State v. Daniel H. Hanson, 2012 WI 4, affirming 2010 WI App 146; for Hanson: Robert R. Henak, Chad Lanning; case activity
Fleeing, § 346.04(3) – Elements: “Willful or Wanton Disregard”
Fleeing does not require “an evil or malicious state of mind” when disregarding an officer’s signal:
¶22 In Wis. Stat. § 346.04(3), “willful” modifies “disregard.” In that context, “willful” requires a subjective understanding by the defendant that a person known by the defendant to be a traffic officer has directed the defendant to take a particular action, and with that understanding, the defendant chose to act in contravention of the officer’s direction. Accordingly, the purpose it serves is to require compliance with directions made by known law enforcement personnel. Furthermore, in the nearly 150 years since this court’s decision in State v. Preston, 34 Wis. 675 (1874), our interpretations of the term “willful” have demonstrated that, contrary to Hanson’s suggestion, an act done “willfully” does not require a showing of “personal hate or ill will.” See, e.g., Cissell, 127 Wis. 2d at 212.
¶27 Based on the conduct necessary to show a “willful” disregard, we decline to read Wis. Stat. § 346.04(3) as providing a good faith exception to compliance. The statute requires: a subjective understanding by the defendant that a person known by the defendant to be a traffic officer has directed the defendant to take a particular action, and with that understanding, the defendant chose to act in contravention of the officer’s direction. This requirement does not include a showing that the defendant had an evil or scornful state of mind.
Hanson argued that he fled an officer, following a traffic stop for speeding, because he feared the officer; the court characterizes his argument as asserting “a good faith exception, … a sort of built-in, subjective self-defense claim,” an idea the court rejects, ¶26. The court stresses that jury consideration of Hanson’s right to exercise self-defense adequately covered his theory, ¶29 (“The jury was properly instructed on self-defense.”); and id., n. 7 (“it is not clear what effect a good faith defense would have that is not already served by a self-defense claim”). It follows that the evidence was sufficient to support conviction: the jury heard evidence relating to Hanson’s fear of the officer; its rejection of Hanson’s theory of self-defense won’t be second-guessed, ¶32.
The concurrence cautions that by ignoring the term’s sensitivity to context, the majority’s discussion of “willful” is too broad, ¶¶48-51 (conc.). (“We have stressed that the term ‘willful’ is ambiguous, and that no single definition of willful will be applicable in all statutes,” ¶51.) The dissent elaborates on this point, concluding that “willful” not only has variable meaning, but in the fleeing statute specifically means, “the purpose to do a wrongful act without just cause or without a justifiable excuse,” ¶74 (diss.). The instructions fell short, notwithstanding inclusion of self-defense, because they didn’t afford the opportunity for jury determination of whether Hanson “subjectively, honestly believed that he had just cause to disregard the officer’s signal,” ¶82 (diss.).
Distinction between “willful” and “malicious” discussed, albeit in quite different context: Jendusa-Nicolai v. Jensen, 7th Cir No. 11-1256, 4/18/12.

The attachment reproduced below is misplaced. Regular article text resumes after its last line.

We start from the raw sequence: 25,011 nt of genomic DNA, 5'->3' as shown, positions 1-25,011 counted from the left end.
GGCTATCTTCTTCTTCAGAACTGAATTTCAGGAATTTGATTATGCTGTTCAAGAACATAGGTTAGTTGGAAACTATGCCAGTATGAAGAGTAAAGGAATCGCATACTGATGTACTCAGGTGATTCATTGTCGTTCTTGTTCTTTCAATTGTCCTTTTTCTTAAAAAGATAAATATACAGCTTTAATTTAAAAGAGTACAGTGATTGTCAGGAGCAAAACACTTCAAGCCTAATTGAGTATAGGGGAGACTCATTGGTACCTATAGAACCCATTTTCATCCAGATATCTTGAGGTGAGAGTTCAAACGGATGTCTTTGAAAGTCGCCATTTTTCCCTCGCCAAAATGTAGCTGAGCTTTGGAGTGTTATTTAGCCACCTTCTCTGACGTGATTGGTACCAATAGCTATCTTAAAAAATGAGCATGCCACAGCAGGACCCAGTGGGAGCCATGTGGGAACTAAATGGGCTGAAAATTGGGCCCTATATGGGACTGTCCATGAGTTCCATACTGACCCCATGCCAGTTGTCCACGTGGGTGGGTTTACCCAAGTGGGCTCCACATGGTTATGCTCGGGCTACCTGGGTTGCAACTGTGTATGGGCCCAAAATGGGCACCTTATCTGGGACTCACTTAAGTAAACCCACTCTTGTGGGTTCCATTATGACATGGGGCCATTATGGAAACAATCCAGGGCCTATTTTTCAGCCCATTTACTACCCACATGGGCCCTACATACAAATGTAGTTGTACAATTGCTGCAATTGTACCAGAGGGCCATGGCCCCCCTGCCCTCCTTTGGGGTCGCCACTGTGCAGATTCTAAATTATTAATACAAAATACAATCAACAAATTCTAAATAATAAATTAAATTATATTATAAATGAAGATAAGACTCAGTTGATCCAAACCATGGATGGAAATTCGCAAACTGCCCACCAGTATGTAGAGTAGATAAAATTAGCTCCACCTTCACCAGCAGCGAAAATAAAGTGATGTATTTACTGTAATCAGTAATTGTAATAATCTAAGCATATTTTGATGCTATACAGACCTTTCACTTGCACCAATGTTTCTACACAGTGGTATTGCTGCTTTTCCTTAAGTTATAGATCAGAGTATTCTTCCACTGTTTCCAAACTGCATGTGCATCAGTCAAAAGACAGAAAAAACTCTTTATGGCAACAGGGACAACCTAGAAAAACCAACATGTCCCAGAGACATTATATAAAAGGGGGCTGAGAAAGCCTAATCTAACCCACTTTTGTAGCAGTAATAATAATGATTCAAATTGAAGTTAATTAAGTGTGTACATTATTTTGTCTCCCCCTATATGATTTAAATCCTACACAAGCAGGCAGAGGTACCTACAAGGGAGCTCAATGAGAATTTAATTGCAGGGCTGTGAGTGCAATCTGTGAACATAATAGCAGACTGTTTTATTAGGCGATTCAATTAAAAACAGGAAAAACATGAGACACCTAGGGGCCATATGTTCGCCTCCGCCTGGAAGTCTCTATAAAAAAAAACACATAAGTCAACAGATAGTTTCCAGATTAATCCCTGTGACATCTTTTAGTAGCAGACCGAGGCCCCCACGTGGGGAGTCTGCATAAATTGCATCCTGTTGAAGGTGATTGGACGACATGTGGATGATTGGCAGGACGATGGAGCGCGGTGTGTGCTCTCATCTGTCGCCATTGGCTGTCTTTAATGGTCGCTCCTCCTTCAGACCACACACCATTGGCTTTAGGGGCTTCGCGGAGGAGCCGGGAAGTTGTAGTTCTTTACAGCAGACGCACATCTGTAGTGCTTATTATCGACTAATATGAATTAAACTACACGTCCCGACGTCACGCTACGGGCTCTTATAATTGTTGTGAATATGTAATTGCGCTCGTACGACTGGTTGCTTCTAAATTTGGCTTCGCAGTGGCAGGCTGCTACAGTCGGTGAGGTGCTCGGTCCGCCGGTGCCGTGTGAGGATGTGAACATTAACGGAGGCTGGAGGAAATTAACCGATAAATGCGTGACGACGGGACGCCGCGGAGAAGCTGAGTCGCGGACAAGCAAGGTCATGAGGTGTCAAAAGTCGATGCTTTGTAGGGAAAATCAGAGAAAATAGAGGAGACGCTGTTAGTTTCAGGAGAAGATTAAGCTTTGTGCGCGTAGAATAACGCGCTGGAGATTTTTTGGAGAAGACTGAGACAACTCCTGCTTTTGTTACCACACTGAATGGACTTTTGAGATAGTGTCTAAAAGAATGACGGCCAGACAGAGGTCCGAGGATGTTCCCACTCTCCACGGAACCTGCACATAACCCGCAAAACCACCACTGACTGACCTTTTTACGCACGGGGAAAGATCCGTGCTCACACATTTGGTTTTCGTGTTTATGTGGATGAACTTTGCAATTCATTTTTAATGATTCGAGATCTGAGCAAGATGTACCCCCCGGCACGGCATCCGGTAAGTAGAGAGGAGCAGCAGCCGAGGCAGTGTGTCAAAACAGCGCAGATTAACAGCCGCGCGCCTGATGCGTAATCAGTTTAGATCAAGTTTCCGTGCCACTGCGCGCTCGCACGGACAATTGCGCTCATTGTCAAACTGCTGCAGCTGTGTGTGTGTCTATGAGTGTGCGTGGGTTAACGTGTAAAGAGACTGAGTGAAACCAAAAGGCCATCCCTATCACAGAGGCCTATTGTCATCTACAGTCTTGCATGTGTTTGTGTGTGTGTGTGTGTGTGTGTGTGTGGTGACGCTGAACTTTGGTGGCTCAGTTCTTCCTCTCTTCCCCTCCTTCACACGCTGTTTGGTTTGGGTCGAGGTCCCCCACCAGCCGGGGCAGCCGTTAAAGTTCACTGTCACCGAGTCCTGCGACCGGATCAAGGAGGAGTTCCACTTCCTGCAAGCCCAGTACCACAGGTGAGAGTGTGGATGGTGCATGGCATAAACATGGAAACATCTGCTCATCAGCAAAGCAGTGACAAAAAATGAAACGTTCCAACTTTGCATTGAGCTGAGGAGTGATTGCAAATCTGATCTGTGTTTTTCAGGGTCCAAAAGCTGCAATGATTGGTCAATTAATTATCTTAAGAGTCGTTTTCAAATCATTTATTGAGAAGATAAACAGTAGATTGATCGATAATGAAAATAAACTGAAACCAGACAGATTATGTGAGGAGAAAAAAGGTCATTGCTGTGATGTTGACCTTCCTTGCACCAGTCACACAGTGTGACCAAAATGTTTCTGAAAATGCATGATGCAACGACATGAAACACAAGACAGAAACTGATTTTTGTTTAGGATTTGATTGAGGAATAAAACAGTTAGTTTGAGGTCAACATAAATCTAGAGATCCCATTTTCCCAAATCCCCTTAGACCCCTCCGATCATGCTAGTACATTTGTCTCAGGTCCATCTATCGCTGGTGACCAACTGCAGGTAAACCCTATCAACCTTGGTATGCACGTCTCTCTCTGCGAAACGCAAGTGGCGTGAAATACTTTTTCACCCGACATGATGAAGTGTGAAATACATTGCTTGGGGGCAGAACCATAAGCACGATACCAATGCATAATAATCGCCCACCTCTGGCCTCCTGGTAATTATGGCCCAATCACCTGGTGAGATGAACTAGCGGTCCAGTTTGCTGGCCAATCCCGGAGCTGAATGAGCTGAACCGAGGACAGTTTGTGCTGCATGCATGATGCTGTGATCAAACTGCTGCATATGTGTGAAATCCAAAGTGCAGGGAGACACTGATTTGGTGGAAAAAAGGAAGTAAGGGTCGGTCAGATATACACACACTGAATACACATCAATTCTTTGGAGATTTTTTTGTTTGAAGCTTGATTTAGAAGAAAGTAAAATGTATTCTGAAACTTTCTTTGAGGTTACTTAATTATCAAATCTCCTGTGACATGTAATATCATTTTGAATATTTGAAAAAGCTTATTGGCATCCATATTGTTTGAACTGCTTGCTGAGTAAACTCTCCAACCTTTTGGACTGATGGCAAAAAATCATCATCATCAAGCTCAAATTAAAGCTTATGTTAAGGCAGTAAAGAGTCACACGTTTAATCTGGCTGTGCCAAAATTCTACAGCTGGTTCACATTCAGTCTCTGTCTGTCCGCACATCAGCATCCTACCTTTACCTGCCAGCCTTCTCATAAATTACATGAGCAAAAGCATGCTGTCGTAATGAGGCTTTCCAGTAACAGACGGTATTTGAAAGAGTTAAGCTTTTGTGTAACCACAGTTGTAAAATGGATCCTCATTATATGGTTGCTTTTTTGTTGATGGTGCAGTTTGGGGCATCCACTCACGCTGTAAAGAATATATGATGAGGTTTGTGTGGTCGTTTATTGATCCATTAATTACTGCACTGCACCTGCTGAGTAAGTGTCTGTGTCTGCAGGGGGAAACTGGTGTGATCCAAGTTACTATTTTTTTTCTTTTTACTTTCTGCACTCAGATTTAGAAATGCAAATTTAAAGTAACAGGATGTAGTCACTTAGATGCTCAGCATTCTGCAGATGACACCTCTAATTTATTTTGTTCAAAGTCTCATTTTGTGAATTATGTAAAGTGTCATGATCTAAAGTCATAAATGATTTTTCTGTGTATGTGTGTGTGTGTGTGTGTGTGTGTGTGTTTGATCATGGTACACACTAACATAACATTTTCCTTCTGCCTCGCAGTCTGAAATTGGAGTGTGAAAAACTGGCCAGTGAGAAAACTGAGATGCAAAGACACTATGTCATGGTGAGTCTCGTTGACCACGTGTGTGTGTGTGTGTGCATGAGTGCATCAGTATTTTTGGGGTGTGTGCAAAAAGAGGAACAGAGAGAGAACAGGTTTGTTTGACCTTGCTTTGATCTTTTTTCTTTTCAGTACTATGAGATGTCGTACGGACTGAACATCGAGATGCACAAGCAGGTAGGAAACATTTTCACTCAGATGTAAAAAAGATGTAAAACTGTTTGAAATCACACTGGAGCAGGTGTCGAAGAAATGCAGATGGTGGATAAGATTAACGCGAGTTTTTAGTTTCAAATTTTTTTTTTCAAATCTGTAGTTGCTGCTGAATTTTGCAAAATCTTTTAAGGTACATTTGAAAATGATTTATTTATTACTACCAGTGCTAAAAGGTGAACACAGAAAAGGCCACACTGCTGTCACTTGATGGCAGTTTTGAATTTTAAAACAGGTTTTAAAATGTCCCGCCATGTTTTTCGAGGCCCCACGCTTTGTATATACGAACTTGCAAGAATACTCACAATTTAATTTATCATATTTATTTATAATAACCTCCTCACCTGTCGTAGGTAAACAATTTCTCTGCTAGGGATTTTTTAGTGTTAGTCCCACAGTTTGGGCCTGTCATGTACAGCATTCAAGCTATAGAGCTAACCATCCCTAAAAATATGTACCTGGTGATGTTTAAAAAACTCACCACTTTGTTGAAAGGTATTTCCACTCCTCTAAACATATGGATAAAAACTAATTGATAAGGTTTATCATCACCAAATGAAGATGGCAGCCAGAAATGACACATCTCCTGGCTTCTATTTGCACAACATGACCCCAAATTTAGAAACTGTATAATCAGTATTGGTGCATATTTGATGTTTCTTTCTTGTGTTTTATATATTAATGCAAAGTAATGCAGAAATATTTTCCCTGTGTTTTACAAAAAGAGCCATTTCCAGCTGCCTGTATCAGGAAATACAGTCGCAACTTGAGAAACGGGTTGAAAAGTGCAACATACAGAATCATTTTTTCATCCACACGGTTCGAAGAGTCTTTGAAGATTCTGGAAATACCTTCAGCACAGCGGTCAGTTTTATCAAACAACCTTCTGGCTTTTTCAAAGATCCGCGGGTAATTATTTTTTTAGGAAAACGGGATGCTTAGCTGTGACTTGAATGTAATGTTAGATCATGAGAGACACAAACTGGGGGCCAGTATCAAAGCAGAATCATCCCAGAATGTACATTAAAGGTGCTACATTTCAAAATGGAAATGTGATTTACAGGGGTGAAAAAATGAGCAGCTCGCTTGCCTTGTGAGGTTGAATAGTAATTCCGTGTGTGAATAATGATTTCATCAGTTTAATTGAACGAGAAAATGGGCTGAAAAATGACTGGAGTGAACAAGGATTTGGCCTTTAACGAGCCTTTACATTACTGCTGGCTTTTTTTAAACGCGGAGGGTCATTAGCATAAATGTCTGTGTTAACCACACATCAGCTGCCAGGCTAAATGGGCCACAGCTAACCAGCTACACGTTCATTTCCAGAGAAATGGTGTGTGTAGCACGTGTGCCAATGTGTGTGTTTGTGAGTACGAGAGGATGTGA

Evidence – Character Trait of “Victim,” § 904.04(1)(b)
Evidence of a pertinent character trait of a “victim” is generally admissible, § 904.04(1)(b) – Hanson therefore sought to show that the officer he allegedly fled had a “confrontational, aggressive, and hot-tempered” character. But this argument hinges on whether the officer may be deemed a “victim” under the fleeing statute, a proposition the court rejects. Although “[w]ide latitude” attends admissibility of the victim’s character to show action “in conformity therewith,” where no “victim” exists, “propensity evidence” remains off-limits. ¶36, citing 7 Daniel D. Blinka, Wisconsin Practice Series: Wisconsin Evidence § 404.5 (3d ed. 2008). For purposes of the restitution statute, the “victim” of fleeing is the individual officer, rather than the department as a collectivity, State v. Haase, 2006 WI App 86. Nonetheless, this restitution principle doesn’t make the officer a “victim” for the purpose of admissibility of evidence at trial.
¶41 Second, the rationale underlying interpretations of the term “victim” in Wis. Stat.§ 973.20 is not persuasive when interpreting rules of evidence. This is so because the principles underlying the restitution statute are different from the principles of relevance and prejudice upon which evidentiary rules are grounded. See Blinka, supra, § 402.01.
¶42 Restitution is not grounded in victimhood; rather, it is based on the criminal’s destruction of property and the principle that an actor should not be permitted to destroy others’ property without being held financially responsible. See Wis. Stat. § 973.20(2)(b) (“If a crime considered at sentencing resulted in damage to or loss or destruction of property, the restitution order may require that the defendant . . . pay the owner or owner’s designee the reasonable repair or replacement cost.”); see also Restatement (Third) of Restitution and Unjust Enrichment § 40 cmt. d (2011). Any recovery that a governmental entity would have is, therefore, not grounded in the entity’s being a “victim” under § 973.20(1r). Instead, the entity’s recovery is based on its ownership (or status as designee) of the property damaged or destroyed.